In recent years, Ghost Box has admirably sought to expand its palette of influences, playing host to the psychedelic tropicália of Beautify Junkyards, the woozy sound collages of Berlin’s ToiToiToi, and the transatlantic beat poetry of Justin Hopper. But Jupp has clearly not forgotten the scenario in which his heart first opened to the weird: that childhood chill of being left, alone, as darkness descends in the woods. For Ghost Box at least, that feeling has clearly never gone away.

Album available here:

Jim Jupp interview here:

Things That We Should Fear
(Spun Out Sounds)

The funk is back, and it’s Belgian! Jan Borré‘s last outing for Spun Out of Control was an ambient concept album dedicated to Mr Spock’s mother, so this album – released on new sister label Spun Out Sounds – is something of a gear change. Fellow Belgian Steve Kashala lends soulful vocals to a groove-filled and lushly-produced opus clearly in thrall to Stevie Wonder’s mid-1970s imperial phase, and it’s hard to imagine Talking Book or Innervisions being far from the Nevergrand turntable during the album’s gestation.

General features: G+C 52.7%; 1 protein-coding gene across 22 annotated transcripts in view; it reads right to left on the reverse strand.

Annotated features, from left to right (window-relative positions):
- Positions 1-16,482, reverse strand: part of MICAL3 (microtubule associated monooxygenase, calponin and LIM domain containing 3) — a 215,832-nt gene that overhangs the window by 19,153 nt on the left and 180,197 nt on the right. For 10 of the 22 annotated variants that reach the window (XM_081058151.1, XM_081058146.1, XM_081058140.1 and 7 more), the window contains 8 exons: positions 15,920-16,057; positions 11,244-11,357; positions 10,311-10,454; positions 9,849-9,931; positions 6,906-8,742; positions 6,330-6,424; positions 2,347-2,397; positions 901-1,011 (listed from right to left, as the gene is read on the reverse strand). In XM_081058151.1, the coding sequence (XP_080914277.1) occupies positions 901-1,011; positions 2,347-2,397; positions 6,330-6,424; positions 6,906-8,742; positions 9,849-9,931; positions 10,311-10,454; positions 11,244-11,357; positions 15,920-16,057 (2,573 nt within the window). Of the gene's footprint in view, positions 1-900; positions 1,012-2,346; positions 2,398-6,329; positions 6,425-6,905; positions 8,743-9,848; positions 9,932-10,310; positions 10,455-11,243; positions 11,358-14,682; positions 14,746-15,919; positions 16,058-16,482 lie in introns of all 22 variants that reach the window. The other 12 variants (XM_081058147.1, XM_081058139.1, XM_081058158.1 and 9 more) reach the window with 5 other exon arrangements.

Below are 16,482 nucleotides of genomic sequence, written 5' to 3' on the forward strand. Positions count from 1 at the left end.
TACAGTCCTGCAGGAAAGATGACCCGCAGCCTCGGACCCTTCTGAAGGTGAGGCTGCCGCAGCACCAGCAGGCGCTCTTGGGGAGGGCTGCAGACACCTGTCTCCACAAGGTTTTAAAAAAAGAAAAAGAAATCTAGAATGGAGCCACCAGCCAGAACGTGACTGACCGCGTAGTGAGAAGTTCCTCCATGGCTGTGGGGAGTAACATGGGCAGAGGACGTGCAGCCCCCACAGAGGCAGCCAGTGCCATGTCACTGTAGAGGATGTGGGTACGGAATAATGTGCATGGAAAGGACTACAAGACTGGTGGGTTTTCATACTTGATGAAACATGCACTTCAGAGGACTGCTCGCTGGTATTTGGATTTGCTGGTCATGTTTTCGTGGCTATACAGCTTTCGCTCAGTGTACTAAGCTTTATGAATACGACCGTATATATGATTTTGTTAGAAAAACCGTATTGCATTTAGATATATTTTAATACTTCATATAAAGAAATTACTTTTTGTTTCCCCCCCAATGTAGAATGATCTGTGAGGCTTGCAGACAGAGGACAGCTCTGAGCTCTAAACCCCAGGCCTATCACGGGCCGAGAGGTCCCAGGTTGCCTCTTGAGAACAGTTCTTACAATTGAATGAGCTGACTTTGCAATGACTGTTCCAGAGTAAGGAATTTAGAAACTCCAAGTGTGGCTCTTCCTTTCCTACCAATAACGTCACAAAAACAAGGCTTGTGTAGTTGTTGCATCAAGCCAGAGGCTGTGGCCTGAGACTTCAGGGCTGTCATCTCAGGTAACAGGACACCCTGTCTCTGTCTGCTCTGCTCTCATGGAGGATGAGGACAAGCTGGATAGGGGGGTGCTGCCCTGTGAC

So expect lashings of funky clavinet and Minimoog, and the odd ambitious key change. Borré – who plays everything here – proves the perfect foil for Kashala, and it’s impossible to hear upbeat, sun-drenched tracks like ‘Mighty Wizard’ without grinning insanely at the audacity of it all. But there’s a heart and soul, too: ‘The Storm’ is a stately, heartfelt ballad that allows Kashala’s vocals to effortlessly explode, from breathy whisper to soaring majesty.

Album available here:

Soleil Gris Eclatant
(Castles In Space)

Crackling synths at the end of their natural lives, fading tape stock on juddering reels. Darkness and decay permeate an album that French experimentalist Grancher concedes was created after a “wounding episode” in his personal life, and make for an affecting, powerful experience. At times, the album teeters on the brink of completely falling apart: ‘Soleil Plat Et Vibrations Intrinseques’, a mournful lament for buzzsaw synth, stumbles like a wounded soldier towards ‘(Je Reve Encore De Toi)’, an elegiac nightmare of hymnal chants and hammered dulcimer.